Mindfulness gives you the ability to stay with what you decide you are going to do and not get caught up in other things, this is one of the most useful skills that regular mindfulness practice develops.
Why practice mindfulness?
The latest research on mindfulness meditation using colour MRI brain scans is rather surprising. If a researcher has a 100 brain scans they can tell to 95 percent accuracy who meditates. Considering that in meditation you do not use much thinking the results are surprising. The main conclusion of the research is that in meditation more of the brain is refreshed with oxygen and more of it is available for use and then it is used more efficiently.
Having a clear sense of direction.
Mindfulness practice is particularly effective for giving yourself new directions and following that direction. It develops the ability to be wholehearted and fully behind what you are doing and to be clear that is what you want to be doing.
The quality of awareness
An important direction is pointing yourself in the direction of the kind of awareness which is experiential rather than dominated by just thought and commentary about what is happening.
Having a whole, connected and directed sense of yourself.
This kind of awareness includes all aspects of your body and mind in relationship to each other.
Primary intentions in relationship to being aware.
- To explore what is here.
- Come into the experience of it.
- Stay with a sense of continuity of the experience so it can grow and develop or be let go of.
- To be in the point of interaction and connection between the body and mind. For the body this includes all it’s senses and for the mind it includes the richness of the mind- All forms of thinking, General moods and emotion the imagination and intuition.
Awareness always makes a difference
The basic meditation.
We will use this format of meditation all through the course to draw out and explore the main topics.
First Intentions; Take a few moments to bring to mind your general direction and intentions in the meditation.
- To explore what is here
- Come into the experience
- Stay with with a sense of continuity of the experience.
- Explore the particular topic of the course, eg: openess.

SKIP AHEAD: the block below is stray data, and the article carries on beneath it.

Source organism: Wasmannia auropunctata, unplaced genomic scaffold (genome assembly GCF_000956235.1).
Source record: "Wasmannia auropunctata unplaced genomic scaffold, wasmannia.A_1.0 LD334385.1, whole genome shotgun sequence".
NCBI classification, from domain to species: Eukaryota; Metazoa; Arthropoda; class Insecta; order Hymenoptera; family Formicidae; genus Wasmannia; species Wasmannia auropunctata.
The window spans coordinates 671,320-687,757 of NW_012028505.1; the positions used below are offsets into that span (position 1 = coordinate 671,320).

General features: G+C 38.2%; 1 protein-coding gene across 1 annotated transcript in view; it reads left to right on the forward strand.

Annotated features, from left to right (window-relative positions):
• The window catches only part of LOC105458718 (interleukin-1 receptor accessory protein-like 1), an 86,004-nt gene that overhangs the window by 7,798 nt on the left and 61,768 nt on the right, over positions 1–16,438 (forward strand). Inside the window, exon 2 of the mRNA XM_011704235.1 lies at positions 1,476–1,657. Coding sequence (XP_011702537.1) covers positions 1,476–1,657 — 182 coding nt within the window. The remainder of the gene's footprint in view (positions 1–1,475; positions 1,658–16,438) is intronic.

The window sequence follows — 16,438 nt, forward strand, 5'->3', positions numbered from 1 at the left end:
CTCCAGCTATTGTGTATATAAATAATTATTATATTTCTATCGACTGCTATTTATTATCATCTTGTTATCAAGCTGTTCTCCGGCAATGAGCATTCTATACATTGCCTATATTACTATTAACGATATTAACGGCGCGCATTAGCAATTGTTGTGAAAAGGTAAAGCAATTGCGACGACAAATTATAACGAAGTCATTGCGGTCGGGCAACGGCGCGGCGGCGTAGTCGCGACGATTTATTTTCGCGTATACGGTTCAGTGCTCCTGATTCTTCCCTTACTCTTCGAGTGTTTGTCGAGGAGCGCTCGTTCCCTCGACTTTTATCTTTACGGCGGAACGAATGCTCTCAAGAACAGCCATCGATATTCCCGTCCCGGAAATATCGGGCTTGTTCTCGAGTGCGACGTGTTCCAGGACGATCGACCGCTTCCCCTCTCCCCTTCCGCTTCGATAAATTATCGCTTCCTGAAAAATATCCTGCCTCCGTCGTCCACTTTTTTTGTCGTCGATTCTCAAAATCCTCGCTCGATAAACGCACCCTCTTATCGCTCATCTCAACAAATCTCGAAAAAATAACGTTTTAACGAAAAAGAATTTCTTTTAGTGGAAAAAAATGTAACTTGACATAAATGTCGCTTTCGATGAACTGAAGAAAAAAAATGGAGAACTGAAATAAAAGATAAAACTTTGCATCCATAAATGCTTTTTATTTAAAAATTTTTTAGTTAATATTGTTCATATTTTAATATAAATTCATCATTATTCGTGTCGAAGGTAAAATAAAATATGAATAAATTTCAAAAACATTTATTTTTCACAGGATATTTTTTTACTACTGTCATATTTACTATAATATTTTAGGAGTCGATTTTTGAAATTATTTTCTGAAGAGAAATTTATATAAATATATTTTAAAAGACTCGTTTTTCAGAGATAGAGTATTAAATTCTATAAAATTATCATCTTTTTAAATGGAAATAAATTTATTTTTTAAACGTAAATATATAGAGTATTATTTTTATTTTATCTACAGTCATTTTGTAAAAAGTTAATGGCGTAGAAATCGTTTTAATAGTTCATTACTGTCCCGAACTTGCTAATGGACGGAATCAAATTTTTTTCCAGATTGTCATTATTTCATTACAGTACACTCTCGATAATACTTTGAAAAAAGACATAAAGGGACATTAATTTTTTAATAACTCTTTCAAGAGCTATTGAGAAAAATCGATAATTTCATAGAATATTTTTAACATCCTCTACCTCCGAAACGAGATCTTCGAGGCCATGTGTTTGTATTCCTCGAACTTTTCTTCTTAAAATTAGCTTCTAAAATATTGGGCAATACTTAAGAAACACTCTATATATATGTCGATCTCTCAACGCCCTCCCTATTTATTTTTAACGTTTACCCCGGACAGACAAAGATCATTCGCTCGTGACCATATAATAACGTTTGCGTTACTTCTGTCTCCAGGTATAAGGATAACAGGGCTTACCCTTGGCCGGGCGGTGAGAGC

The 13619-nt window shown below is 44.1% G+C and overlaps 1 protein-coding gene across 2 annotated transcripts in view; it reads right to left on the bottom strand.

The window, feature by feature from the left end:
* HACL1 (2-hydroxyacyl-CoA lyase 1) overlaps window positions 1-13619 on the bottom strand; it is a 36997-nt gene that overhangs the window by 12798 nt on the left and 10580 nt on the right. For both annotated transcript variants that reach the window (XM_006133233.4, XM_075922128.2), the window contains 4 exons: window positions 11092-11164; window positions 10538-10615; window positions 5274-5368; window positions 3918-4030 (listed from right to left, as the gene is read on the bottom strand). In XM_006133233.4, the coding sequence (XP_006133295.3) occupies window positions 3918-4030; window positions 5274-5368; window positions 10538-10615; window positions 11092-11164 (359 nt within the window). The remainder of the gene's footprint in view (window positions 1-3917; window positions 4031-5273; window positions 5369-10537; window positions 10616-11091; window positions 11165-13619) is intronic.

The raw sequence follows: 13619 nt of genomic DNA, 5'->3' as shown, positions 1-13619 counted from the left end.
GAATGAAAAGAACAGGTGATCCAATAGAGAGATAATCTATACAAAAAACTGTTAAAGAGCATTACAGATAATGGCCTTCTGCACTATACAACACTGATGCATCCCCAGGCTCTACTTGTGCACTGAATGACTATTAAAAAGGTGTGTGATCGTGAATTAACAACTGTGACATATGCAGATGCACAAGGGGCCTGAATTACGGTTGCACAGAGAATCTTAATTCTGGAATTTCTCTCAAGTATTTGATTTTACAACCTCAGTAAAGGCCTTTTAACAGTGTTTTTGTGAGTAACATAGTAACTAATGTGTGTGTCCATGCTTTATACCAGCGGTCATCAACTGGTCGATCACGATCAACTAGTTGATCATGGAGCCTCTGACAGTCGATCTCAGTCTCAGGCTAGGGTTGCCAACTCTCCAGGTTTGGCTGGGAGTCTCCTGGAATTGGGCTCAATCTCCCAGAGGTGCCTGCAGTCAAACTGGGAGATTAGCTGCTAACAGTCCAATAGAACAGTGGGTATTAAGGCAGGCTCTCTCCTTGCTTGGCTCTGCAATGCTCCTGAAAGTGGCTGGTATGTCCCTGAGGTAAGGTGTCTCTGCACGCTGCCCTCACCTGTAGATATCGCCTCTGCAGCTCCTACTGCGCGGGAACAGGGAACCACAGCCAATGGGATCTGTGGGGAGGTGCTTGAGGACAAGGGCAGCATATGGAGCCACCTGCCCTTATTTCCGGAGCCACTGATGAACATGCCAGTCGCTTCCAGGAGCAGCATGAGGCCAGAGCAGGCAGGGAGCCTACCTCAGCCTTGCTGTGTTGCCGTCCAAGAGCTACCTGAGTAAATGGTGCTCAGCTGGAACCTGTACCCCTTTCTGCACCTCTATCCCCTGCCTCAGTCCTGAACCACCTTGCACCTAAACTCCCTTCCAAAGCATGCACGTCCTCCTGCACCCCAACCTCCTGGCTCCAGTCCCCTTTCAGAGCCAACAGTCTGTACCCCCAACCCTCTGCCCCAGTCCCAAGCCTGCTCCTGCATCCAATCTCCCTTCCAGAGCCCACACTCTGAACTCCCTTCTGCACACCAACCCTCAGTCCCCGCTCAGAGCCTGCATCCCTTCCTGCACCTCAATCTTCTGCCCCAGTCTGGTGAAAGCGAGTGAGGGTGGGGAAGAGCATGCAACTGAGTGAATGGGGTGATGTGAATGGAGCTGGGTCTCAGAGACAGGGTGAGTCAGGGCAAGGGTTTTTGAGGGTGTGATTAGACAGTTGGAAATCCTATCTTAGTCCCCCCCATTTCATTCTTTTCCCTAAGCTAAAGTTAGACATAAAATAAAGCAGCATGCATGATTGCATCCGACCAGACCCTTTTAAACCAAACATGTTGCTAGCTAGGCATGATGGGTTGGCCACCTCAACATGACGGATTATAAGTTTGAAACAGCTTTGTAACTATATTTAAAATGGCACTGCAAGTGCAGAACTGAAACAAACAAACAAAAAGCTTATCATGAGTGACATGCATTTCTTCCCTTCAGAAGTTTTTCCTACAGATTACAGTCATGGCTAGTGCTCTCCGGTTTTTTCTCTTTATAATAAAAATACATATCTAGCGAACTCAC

Exploring the whole sense of yourself sitting here
- The basic question is How do I feel?
- Being open to the whole range of body and mind experiences
- Asking, What else is here. Going beyond the obvious.
Paying attention to the body
- You can start by exploring the sensations in the whole lower part of the body from the feet up to the waist
- Then having a sense of the upper body from the waist-up
- . Then coming into an awareness of your face and nostrils.
- Then with an in-breath follow the breath into the lungs and the experience of the breath from the inside.
- Firstly noticing all the sensations, feelings and qualities in the torso area which are the result of the natural breathing process.
- The whole sense of the breath as a continuous experience as it comes in and goes out.
- Paying attention to the particular obvious sensations which are caused by the breathing process.
- The nostrils, the particular sensations as the breath comes in and out.
- Coming back to a sense of the whole body
- Having the intention to keep a sense of continued presence and awareness.
Taking the initiative
This is about having the ability to consistently keep the initiative and follow through on what you are doing once you have decided to do something.
If you decide to apply yourself to do one thing like paying attention to the sensations of the breath does your mind randomly shoot off after a few seconds, can you consistently stay with what you want to stay with? If your mind has wondered off on it’s own accord without you having decided to do that can you honestly say you are doing what you want?
So just reflect on this and the general implications for your life